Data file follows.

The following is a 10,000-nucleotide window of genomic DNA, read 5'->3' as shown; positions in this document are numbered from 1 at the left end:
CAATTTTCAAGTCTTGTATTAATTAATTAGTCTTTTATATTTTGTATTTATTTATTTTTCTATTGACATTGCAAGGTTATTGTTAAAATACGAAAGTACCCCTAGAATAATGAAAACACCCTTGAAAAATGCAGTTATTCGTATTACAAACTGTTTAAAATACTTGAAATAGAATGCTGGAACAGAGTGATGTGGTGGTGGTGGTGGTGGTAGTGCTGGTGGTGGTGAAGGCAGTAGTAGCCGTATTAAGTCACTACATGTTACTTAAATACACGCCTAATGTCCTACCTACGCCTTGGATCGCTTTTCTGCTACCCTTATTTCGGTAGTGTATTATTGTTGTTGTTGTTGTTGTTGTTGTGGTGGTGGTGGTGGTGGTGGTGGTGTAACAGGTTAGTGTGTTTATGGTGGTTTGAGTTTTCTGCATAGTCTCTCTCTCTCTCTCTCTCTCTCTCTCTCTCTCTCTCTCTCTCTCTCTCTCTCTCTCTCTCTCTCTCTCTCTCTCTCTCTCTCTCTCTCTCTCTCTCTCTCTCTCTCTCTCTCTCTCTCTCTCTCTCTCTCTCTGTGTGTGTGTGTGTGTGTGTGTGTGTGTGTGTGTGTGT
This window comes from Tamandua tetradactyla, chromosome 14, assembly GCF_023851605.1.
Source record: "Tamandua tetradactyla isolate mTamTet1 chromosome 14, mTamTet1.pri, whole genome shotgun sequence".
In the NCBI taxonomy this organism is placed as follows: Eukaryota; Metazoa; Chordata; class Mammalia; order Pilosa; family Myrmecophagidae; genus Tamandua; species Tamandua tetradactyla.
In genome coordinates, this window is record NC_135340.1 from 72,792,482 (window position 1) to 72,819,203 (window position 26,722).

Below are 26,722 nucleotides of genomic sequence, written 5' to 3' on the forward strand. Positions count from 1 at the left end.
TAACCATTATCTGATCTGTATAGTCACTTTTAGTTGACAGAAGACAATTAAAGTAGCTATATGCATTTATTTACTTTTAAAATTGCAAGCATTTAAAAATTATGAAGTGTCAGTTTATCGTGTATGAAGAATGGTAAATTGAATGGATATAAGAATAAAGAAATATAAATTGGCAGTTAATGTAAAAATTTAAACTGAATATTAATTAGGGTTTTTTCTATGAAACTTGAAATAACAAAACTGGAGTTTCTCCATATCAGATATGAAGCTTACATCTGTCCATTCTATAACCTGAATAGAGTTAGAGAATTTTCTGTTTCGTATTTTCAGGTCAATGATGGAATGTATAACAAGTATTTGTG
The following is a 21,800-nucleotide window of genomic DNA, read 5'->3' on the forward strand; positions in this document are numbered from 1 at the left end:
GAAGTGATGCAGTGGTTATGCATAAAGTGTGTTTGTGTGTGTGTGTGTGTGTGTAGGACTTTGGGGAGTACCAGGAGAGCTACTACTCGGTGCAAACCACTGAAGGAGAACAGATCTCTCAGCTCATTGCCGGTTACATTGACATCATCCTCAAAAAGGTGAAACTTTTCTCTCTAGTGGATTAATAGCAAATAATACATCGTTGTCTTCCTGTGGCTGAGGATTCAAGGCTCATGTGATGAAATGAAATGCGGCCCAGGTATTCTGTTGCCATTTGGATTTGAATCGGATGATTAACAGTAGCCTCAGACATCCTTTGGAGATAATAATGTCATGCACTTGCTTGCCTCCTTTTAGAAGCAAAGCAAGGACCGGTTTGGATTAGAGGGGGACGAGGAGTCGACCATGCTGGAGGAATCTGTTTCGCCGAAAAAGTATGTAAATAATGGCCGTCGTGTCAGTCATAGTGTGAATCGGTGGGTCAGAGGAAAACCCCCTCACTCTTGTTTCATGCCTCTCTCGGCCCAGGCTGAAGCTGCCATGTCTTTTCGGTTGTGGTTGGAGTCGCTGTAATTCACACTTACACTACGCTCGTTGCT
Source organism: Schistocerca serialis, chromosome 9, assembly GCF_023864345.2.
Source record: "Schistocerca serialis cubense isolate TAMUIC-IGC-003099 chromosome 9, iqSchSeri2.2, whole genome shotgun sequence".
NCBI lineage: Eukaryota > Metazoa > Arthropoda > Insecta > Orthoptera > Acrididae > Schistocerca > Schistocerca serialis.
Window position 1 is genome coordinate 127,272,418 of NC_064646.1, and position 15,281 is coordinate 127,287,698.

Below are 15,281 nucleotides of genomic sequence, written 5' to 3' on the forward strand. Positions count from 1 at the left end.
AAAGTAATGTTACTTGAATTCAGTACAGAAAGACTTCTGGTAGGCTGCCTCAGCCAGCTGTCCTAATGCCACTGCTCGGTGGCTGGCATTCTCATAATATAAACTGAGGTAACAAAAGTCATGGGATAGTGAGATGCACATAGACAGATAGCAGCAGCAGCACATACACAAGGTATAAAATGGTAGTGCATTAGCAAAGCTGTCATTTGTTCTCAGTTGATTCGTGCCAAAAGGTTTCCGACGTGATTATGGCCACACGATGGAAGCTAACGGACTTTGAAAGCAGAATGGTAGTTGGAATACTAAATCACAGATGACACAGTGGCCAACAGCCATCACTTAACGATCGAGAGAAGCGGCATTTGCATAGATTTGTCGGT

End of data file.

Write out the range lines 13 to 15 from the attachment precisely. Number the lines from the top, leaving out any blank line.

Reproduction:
NCBI lineage: Eukaryota > Metazoa > Arthropoda > Insecta > Orthoptera > Acrididae > Schistocerca > Schistocerca serialis.
Window position 1 is genome coordinate 127,272,418 of NC_064646.1, and position 15,281 is coordinate 127,287,698.

Below are 15,281 nucleotides of genomic sequence, written 5' to 3' on the forward strand. Positions count from 1 at the left end.